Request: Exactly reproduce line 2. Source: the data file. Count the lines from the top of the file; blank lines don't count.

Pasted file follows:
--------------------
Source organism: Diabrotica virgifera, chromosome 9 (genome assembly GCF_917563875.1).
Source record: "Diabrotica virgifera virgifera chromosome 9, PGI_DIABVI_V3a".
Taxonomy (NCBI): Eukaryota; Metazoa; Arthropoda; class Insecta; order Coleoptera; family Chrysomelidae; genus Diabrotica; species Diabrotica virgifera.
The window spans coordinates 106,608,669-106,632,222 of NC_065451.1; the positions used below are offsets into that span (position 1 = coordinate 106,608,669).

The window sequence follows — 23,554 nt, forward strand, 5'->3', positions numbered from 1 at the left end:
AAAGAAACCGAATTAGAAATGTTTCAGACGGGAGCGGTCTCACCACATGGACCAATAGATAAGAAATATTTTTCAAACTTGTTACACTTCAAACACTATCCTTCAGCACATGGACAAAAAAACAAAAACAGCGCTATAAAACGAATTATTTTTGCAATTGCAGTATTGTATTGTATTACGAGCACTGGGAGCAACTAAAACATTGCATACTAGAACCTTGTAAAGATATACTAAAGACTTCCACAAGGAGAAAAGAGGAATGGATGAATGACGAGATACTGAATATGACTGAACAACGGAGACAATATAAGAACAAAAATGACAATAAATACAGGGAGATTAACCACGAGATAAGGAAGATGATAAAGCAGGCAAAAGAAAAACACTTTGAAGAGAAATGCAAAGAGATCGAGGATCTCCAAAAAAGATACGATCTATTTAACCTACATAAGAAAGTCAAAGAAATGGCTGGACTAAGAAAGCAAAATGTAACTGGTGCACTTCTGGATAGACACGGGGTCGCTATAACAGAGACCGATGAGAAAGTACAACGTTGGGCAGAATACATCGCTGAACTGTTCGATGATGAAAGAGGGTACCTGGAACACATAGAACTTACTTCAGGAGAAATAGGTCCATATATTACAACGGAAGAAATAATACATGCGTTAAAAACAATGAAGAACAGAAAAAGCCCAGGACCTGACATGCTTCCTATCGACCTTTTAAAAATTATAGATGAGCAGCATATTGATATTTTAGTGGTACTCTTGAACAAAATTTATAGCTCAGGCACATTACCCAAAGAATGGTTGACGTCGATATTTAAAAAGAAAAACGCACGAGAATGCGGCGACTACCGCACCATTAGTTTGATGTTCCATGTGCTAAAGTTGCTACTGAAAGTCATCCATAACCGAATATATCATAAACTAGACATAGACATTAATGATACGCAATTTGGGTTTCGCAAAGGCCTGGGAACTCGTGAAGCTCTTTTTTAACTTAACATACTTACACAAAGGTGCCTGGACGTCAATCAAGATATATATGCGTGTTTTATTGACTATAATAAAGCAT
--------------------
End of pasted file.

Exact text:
Source record: "Diabrotica virgifera virgifera chromosome 9, PGI_DIABVI_V3a".